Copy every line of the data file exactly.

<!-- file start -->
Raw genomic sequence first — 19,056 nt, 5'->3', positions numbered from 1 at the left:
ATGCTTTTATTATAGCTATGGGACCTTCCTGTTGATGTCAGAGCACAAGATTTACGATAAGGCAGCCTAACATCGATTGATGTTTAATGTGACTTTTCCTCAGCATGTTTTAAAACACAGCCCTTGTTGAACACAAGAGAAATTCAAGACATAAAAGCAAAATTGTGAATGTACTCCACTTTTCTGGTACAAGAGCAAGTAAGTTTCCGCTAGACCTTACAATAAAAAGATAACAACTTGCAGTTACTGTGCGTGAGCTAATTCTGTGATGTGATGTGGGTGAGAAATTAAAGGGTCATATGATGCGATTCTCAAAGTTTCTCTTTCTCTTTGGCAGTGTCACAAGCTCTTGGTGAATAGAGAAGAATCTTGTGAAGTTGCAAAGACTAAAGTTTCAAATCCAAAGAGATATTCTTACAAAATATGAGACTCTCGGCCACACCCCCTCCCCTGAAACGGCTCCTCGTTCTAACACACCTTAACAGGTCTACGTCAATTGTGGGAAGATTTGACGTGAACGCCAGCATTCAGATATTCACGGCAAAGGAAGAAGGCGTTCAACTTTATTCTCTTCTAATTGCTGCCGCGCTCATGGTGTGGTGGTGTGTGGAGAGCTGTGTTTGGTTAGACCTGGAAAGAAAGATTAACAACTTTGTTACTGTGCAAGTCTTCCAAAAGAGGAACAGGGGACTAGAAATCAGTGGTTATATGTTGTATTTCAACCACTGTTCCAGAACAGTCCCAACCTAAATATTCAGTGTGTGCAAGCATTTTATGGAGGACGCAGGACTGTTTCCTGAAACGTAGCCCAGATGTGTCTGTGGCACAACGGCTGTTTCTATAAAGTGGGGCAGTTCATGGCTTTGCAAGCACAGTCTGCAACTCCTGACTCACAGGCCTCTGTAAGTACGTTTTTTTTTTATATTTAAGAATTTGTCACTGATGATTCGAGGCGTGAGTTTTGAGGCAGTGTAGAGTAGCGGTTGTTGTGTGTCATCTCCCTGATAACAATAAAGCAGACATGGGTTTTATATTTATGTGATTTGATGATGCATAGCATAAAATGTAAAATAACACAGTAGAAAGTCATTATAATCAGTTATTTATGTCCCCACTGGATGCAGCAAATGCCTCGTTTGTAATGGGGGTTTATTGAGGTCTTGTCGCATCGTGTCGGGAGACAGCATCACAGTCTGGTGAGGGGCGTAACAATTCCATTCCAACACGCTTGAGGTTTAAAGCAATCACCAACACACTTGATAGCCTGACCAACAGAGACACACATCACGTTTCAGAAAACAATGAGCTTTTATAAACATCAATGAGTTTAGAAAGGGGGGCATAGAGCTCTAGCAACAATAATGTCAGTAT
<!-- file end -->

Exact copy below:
Raw genomic sequence first — 19,056 nt, 5'->3', positions numbered from 1 at the left:
ATGCTTTTATTATAGCTATGGGACCTTCCTGTTGATGTCAGAGCACAAGATTTACGATAAGGCAGCCTAACATCGATTGATGTTTAATGTGACTTTTCCTCAGCATGTTTTAAAACACAGCCCTTGTTGAACACAAGAGAAATTCAAGACATAAAAGCAAAATTGTGAATGTACTCCACTTTTCTGGTACAAGAGCAAGTAAGTTTCCGCTAGACCTTACAATAAAAAGATAACAACTTGCAGTTACTGTGCGTGAGCTAATTCTGTGATGTGATGTGGGTGAGAAATTAAAGGGTCATATGATGCGATTCTCAAAGTTTCTCTTTCTCTTTGGCAGTGTCACAAGCTCTTGGTGAATAGAGAAGAATCTTGTGAAGTTGCAAAGACTAAAGTTTCAAATCCAAAGAGATATTCTTACAAAATATGAGACTCTCGGCCACACCCCCTCCCCTGAAACGGCTCCTCGTTCTAACACACCTTAACAGGTCTACGTCAATTGTGGGAAGATTTGACGTGAACGCCAGCATTCAGATATTCACGGCAAAGGAAGAAGGCGTTCAACTTTATTCTCTTCTAATTGCTGCCGCGCTCATGGTGTGGTGGTGTGTGGAGAGCTGTGTTTGGTTAGACCTGGAAAGAAAGATTAACAACTTTGTTACTGTGCAAGTCTTCCAAAAGAGGAACAGGGGACTAGAAATCAGTGGTTATATGTTGTATTTCAACCACTGTTCCAGAACAGTCCCAACCTAAATATTCAGTGTGTGCAAGCATTTTATGGAGGACGCAGGACTGTTTCCTGAAACGTAGCCCAGATGTGTCTGTGGCACAACGGCTGTTTCTATAAAGTGGGGCAGTTCATGGCTTTGCAAGCACAGTCTGCAACTCCTGACTCACAGGCCTCTGTAAGTACGTTTTTTTTTTATATTTAAGAATTTGTCACTGATGATTCGAGGCGTGAGTTTTGAGGCAGTGTAGAGTAGCGGTTGTTGTGTGTCATCTCCCTGATAACAATAAAGCAGACATGGGTTTTATATTTATGTGATTTGATGATGCATAGCATAAAATGTAAAATAACACAGTAGAAAGTCATTATAATCAGTTATTTATGTCCCCACTGGATGCAGCAAATGCCTCGTTTGTAATGGGGGTTTATTGAGGTCTTGTCGCATCGTGTCGGGAGACAGCATCACAGTCTGGTGAGGGGCGTAACAATTCCATTCCAACACGCTTGAGGTTTAAAGCAATCACCAACACACTTGATAGCCTGACCAACAGAGACACACATCACGTTTCAGAAAACAATGAGCTTTTATAAACATCAATGAGTTTAGAAAGGGGGGCATAGAGCTCTAGCAACAATAATGTCAGTAT